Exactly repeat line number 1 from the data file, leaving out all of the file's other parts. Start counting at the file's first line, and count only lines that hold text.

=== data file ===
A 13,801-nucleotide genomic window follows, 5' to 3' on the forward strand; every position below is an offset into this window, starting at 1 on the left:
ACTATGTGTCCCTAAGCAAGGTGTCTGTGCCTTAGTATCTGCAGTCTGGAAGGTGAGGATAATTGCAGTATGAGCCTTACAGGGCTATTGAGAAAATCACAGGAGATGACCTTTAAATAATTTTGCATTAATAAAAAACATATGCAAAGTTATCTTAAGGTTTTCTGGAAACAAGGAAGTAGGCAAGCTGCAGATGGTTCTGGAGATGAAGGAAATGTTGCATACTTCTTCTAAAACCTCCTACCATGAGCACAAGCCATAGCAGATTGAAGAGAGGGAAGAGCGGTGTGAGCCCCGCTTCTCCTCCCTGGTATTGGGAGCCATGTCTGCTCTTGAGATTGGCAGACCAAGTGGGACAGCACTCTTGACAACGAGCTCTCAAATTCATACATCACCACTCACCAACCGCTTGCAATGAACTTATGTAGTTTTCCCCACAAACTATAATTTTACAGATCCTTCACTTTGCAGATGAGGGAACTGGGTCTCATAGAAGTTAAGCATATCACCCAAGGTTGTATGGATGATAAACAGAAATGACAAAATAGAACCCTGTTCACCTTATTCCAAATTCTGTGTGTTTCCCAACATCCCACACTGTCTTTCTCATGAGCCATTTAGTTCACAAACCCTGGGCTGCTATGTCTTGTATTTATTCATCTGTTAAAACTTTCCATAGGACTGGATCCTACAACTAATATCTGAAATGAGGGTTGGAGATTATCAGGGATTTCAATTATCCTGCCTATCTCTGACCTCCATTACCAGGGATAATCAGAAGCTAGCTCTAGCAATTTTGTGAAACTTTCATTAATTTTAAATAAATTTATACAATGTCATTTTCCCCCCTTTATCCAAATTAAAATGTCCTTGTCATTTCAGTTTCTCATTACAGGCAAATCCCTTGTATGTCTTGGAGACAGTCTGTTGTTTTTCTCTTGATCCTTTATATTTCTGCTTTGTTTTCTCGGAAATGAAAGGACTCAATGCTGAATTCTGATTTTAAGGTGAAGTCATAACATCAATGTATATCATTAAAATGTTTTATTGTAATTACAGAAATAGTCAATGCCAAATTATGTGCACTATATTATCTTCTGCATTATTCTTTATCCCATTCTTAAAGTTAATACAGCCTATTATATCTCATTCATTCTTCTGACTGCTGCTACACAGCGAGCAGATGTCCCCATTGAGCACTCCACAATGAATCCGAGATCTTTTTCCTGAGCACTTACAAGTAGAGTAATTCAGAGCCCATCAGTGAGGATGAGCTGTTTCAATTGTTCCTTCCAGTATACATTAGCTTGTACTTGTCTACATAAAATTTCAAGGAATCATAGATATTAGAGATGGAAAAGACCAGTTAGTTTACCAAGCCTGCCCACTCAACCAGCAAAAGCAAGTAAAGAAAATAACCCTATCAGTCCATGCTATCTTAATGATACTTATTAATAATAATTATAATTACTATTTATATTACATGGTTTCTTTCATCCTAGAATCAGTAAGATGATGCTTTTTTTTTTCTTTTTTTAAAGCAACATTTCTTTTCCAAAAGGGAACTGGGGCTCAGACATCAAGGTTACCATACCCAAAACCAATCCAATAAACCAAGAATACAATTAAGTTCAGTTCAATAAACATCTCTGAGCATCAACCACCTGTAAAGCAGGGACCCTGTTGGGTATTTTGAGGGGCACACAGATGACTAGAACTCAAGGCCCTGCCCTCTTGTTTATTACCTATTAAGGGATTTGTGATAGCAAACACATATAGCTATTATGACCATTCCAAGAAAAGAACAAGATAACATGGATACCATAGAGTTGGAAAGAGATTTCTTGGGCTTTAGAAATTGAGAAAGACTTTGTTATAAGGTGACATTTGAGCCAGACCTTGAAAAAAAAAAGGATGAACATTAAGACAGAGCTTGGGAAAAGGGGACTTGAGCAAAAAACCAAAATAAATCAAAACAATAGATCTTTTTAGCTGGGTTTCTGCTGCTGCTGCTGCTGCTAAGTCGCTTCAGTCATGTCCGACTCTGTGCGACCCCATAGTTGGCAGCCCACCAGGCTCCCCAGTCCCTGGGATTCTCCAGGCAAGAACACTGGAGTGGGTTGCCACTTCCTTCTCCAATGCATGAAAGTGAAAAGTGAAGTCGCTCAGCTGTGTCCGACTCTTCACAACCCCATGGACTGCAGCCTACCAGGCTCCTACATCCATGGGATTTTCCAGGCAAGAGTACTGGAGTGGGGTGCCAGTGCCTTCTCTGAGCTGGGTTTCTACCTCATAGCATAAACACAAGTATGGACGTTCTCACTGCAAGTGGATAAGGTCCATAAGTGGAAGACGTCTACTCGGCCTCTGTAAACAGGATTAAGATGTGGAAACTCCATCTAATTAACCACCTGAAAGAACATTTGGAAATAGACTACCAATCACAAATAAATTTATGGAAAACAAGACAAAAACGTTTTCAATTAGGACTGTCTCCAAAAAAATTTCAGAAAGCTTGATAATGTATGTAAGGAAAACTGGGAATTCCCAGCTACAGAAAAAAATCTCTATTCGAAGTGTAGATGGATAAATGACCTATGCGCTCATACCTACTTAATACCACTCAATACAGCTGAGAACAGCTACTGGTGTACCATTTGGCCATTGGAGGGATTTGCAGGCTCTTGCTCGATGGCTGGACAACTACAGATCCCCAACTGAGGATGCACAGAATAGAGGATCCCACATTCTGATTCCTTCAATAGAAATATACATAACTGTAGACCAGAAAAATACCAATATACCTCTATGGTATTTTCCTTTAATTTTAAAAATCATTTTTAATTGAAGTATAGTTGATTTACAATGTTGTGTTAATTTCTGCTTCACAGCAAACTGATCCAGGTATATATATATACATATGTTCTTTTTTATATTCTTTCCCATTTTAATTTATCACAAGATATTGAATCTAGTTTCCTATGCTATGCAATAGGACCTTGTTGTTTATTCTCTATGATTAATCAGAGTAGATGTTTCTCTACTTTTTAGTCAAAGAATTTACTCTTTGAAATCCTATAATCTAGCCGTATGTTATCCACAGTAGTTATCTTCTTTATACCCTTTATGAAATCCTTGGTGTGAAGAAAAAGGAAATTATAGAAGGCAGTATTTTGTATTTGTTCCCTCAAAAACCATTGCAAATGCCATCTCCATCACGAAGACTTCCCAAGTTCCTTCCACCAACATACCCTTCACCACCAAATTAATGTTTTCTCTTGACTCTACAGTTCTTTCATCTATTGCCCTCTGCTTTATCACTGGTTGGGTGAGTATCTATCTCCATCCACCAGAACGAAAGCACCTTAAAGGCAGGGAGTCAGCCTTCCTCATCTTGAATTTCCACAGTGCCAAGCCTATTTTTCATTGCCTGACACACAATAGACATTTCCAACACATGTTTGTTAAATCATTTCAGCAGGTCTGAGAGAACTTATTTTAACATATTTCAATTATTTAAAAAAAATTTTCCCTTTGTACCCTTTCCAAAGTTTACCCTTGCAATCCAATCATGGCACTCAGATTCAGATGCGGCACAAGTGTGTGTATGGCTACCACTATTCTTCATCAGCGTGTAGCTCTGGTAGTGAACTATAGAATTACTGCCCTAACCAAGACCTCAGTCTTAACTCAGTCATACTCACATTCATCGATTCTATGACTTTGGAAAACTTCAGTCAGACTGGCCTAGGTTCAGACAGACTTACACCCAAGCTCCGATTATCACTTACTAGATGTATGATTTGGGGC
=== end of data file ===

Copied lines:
A 13,801-nucleotide genomic window follows, 5' to 3' on the forward strand; every position below is an offset into this window, starting at 1 on the left: